Allocating Attorney's Fees Among Defendants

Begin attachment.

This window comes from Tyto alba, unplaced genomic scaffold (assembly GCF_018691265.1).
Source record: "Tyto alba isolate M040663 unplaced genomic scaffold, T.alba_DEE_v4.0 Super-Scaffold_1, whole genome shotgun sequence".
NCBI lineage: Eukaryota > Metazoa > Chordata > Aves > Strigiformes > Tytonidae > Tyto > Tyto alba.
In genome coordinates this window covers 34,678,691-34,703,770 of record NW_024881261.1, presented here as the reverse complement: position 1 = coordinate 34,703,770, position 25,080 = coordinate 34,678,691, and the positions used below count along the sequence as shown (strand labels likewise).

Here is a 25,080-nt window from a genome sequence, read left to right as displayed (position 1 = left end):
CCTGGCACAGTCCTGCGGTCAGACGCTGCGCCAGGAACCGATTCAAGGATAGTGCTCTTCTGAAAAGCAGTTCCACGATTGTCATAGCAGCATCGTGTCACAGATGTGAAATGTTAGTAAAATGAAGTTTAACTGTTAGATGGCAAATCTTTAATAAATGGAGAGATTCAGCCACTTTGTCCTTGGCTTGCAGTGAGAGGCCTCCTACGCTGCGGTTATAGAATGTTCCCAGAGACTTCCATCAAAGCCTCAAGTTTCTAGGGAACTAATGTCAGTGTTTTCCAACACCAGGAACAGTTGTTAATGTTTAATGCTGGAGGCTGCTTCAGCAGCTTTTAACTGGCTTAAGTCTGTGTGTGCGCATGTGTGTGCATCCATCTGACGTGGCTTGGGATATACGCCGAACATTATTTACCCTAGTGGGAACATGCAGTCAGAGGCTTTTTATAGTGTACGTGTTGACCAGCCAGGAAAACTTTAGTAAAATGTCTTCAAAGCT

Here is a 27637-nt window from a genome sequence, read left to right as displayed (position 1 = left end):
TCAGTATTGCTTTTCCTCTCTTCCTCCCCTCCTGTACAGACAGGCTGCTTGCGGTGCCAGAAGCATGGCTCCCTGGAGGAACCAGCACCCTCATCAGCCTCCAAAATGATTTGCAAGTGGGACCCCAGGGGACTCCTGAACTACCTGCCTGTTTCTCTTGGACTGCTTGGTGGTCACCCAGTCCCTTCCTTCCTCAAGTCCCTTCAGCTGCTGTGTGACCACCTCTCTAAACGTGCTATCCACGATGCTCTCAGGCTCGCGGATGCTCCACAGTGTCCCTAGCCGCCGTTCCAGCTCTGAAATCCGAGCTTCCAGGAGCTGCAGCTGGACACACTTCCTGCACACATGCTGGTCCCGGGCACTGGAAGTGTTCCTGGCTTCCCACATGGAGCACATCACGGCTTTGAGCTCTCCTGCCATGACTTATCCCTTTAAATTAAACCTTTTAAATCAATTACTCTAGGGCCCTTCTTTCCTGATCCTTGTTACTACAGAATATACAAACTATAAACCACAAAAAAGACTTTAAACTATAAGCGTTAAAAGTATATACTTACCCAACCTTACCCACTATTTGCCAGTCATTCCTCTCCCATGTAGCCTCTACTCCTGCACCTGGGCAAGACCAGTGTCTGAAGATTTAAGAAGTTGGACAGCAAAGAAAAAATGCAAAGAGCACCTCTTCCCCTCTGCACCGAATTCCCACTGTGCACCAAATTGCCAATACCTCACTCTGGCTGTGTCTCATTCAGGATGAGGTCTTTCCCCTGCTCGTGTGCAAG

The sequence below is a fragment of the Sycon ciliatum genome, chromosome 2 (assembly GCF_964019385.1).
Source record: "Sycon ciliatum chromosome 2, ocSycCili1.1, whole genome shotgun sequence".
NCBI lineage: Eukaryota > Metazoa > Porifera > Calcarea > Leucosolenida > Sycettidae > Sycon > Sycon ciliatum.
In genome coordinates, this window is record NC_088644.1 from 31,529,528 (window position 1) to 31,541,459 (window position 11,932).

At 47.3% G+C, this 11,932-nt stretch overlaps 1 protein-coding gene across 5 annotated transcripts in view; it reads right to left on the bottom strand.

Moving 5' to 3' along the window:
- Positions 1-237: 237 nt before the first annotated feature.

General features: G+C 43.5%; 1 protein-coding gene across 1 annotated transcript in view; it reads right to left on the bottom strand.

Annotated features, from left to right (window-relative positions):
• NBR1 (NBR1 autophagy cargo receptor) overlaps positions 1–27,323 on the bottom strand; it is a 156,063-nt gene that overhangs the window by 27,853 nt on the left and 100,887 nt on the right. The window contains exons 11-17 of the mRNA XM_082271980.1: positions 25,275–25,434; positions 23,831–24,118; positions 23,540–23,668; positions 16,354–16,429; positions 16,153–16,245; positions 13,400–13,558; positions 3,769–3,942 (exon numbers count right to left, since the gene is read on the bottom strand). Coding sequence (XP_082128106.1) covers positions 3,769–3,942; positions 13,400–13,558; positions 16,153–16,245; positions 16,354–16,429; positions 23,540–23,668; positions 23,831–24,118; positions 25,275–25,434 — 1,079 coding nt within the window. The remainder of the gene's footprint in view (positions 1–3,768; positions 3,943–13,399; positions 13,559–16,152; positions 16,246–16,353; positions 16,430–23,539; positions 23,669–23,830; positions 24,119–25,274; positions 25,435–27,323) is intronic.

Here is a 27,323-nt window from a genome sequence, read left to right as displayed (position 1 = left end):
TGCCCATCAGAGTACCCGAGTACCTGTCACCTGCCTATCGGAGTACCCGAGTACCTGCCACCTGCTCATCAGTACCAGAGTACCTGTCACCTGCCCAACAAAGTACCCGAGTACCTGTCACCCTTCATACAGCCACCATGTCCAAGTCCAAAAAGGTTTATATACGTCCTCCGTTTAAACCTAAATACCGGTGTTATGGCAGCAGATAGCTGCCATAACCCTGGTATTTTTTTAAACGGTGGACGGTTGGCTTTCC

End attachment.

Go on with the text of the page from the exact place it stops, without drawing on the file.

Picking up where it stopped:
California cases which have upheld decisions by trial courts to apportion between defendants liability for attorney's fees awards. (See cases collected in Pearl, supra, 3.12, pp. 3-10 to 3-12, cf. Feminist Women's Health Center v. Blythe (1995) 32 Cal. App. 4th 1641, 1672 39 Cal. Rptr. 2d 189 no error in failing to apportion without request in the trial court). The theory backing an apportionment under Code of Civil Procedure section 1021.5 is importation of earlier federal law precedents. Washburn v. City of Berkeley (1987) 195 Cal. App. 3d 578, 592 240 Cal. Rptr. 784 asserts: "Neither party cites a California case in which the court has calculated a fee award as did the trial court in this case. Federal courts have adopted various methods of apportioning or allocating fees among defendants in cases involving fee awards pursuant to 42 United States Code section 1988, and this court may look to federal law in applying Code of Civil Procedure section 1021.5. In Grendel's Den, Inc. v. Larkin (1st Cir. 1984) 749 F.2d 945 the court instructed, 'A number of theories for apportioning fees have been advanced . . . . Among them are the simplest approach of dividing the award equally among the defendants . . ., and the more sophisticated approaches of apportionment by degree of each defendant's liability . . ., and apportionment by relative time spent litigating against each defendant. . . . Each of these theories may be more or less valid in a given case.' ( Id., at pp. 959-960)". At the outset we note that there are two aspects of such an "apportionment." One is liability between the different opposing parties and the successful party. The other is responsibility for contribution or indemnity between opposing parties. As to the first aspect, we disavow the notion that, as a general matter, opposing parties are entitled to an apportionment of their liability under Code of Civil Procedure section 1021.5 as to the successful party. An award of attorney's fees under Code of Civil Procedure section 1021.5 is an obligation. When an obligation is imposed on several persons it is presumed to be joint. ( 1431). Treating the Code of Civil Procedure section 1021.5 obligation of more than one opposing parties as joint is consistent with the purposes of that statute. If the obligation is apportioned in the sense that it is not joint the successful party faces greater difficulty in collection of the judgment for attorney's fees and some of the attorney's fees will not be recoverable if any opposing party is insolvent.